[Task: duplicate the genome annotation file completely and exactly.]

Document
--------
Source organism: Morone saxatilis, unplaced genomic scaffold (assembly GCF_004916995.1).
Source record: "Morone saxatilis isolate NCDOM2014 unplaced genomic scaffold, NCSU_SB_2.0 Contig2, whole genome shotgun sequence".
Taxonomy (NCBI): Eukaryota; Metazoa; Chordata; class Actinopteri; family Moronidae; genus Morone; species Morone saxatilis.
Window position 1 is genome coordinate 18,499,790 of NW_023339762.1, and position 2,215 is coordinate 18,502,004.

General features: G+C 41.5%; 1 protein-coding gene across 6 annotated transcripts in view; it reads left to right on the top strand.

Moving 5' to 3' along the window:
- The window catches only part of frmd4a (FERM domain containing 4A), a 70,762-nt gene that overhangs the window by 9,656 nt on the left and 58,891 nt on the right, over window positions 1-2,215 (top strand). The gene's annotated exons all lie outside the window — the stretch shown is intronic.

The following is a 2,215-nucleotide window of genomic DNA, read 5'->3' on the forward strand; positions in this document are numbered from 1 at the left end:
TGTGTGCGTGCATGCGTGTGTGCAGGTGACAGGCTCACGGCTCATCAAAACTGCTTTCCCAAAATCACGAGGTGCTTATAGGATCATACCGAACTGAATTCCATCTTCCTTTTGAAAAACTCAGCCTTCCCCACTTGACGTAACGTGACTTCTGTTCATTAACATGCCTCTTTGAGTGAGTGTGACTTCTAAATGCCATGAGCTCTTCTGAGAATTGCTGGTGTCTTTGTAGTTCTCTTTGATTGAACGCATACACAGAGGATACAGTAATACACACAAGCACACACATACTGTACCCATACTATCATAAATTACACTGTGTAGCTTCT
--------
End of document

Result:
Source organism: Morone saxatilis, unplaced genomic scaffold (assembly GCF_004916995.1).
Source record: "Morone saxatilis isolate NCDOM2014 unplaced genomic scaffold, NCSU_SB_2.0 Contig2, whole genome shotgun sequence".
Taxonomy (NCBI): Eukaryota; Metazoa; Chordata; class Actinopteri; family Moronidae; genus Morone; species Morone saxatilis.
Window position 1 is genome coordinate 18,499,790 of NW_023339762.1, and position 2,215 is coordinate 18,502,004.

General features: G+C 41.5%; 1 protein-coding gene across 6 annotated transcripts in view; it reads left to right on the top strand.

Moving 5' to 3' along the window:
- The window catches only part of frmd4a (FERM domain containing 4A), a 70,762-nt gene that overhangs the window by 9,656 nt on the left and 58,891 nt on the right, over window positions 1-2,215 (top strand). The gene's annotated exons all lie outside the window — the stretch shown is intronic.

The following is a 2,215-nucleotide window of genomic DNA, read 5'->3' on the forward strand; positions in this document are numbered from 1 at the left end:
TGTGTGCGTGCATGCGTGTGTGCAGGTGACAGGCTCACGGCTCATCAAAACTGCTTTCCCAAAATCACGAGGTGCTTATAGGATCATACCGAACTGAATTCCATCTTCCTTTTGAAAAACTCAGCCTTCCCCACTTGACGTAACGTGACTTCTGTTCATTAACATGCCTCTTTGAGTGAGTGTGACTTCTAAATGCCATGAGCTCTTCTGAGAATTGCTGGTGTCTTTGTAGTTCTCTTTGATTGAACGCATACACAGAGGATACAGTAATACACACAAGCACACACATACTGTACCCATACTATCATAAATTACACTGTGTAGCTTCT